Elon Musk, CEO of Tesla, told the Financial Times this week that purchasing a mining firm may improve Tesla’s supply of metals needed in electric vehicles, such as lithium, nickel, and copper, which are now in short supply. Musk stated that Tesla is eager to “address whatever constraints exist in expediting the world’s transition to sustainable energy” as the business strives to produce 20 million EVs per year by 2030, up from its current output of roughly one million.
Tesla has lithium supply agreements with companies like as Ganfeng Lithium Co, Livent Corp, and Albemarle Corp. Last year, the company’s lithium supply agreement with Piedmont Lithium Inc PLL.O was placed on hold. Other automakers and executives, like Carlos Tavares, CEO of Tesla rival Stellantis NV, have warned of a metals supply deficit in the vehicle industry.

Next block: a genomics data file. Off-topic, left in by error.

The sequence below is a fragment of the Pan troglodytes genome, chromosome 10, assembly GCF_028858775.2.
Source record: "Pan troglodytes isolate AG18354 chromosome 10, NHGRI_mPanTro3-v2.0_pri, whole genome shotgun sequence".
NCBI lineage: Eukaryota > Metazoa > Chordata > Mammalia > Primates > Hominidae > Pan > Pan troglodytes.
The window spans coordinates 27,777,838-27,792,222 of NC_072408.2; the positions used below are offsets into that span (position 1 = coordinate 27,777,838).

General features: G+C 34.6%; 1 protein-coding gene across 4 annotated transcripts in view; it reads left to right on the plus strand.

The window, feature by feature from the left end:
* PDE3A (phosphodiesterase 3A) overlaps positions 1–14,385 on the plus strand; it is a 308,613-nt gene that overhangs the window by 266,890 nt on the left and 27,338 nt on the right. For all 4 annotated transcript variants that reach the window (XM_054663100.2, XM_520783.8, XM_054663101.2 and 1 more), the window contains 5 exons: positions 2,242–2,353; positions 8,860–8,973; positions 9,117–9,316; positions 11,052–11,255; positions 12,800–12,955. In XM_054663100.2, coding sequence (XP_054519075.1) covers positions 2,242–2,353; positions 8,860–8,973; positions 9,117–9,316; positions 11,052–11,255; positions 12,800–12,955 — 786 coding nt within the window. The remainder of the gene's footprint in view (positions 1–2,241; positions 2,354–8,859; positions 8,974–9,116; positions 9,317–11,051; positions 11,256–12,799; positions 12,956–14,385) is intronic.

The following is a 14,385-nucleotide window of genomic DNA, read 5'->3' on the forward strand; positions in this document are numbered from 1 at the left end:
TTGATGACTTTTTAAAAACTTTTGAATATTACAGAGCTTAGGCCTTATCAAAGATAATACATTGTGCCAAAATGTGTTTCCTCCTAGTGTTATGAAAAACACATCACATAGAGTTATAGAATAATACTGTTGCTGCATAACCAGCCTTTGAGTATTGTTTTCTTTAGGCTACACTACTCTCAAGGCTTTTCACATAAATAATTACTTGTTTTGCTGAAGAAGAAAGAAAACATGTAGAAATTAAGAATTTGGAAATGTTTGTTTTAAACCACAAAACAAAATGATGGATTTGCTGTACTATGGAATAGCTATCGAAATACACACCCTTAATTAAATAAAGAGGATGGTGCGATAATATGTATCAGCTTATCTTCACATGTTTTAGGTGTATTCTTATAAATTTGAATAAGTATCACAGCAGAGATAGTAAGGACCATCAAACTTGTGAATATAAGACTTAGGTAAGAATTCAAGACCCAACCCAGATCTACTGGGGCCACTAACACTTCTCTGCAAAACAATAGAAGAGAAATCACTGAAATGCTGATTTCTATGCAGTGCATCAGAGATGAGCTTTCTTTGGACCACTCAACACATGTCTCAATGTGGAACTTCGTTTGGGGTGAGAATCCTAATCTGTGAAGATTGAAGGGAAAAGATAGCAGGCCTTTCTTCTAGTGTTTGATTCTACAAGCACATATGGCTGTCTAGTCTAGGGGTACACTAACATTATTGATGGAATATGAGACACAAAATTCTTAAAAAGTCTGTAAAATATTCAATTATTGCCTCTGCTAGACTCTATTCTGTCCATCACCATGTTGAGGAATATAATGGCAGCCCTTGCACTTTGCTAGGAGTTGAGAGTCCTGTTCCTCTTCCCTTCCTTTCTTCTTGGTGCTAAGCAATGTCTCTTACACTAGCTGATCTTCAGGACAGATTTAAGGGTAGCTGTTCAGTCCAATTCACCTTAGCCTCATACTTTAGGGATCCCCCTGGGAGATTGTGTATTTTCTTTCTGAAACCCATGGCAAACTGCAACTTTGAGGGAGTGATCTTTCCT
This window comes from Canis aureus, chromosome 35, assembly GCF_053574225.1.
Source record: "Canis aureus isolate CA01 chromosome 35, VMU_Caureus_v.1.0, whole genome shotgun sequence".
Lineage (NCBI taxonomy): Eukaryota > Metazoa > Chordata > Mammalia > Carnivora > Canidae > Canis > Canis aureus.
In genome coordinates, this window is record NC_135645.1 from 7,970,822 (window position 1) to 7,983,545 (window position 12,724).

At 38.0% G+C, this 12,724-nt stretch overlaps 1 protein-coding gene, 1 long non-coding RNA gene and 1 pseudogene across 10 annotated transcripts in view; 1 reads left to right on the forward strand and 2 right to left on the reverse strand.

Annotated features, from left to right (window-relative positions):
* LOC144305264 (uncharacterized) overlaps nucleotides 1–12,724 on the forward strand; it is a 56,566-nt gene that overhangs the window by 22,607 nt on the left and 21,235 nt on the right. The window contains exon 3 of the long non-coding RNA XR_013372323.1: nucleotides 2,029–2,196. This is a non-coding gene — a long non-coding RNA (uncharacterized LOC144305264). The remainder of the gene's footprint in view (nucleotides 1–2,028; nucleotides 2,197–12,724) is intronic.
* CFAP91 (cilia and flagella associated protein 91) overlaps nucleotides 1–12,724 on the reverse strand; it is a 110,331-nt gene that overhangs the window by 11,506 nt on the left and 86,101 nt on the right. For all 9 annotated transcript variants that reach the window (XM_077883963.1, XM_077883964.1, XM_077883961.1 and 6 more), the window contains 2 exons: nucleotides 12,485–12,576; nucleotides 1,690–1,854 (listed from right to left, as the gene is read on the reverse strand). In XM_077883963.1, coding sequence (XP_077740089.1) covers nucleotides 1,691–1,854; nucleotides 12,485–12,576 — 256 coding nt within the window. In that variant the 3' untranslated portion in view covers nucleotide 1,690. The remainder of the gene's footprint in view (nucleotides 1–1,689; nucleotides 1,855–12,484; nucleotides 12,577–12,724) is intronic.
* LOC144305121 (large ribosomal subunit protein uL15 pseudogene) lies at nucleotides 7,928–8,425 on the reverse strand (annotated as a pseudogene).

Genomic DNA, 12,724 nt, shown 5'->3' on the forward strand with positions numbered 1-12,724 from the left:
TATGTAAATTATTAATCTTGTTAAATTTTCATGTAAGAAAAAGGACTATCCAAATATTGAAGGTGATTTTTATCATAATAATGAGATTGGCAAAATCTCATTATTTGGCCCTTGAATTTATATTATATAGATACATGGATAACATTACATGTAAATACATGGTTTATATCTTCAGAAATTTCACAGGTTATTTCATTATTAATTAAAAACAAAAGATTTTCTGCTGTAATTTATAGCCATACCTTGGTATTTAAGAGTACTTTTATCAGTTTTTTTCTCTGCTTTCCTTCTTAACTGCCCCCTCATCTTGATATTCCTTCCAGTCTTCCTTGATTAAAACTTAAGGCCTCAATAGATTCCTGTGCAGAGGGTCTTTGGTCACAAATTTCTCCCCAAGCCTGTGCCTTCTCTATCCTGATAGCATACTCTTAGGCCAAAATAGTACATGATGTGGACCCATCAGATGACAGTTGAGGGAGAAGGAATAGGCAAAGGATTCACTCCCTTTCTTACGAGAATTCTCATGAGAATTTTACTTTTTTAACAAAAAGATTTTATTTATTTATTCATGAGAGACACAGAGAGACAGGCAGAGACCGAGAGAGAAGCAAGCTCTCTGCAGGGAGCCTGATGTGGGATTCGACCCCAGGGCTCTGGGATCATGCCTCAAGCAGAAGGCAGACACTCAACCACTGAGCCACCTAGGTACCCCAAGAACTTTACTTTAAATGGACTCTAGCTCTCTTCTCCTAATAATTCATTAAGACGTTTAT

Many in the mining business have noticed that buying an established metals company would cost significantly less than the $43 billion Musk bid earlier this year to purchase social media network Twitter Inc.
Tesla has no expertise with the time-consuming and labor-intensive operation of establishing and managing a mine, so industry observers have suggested the automaker to concentrate on purchasing an existing operator.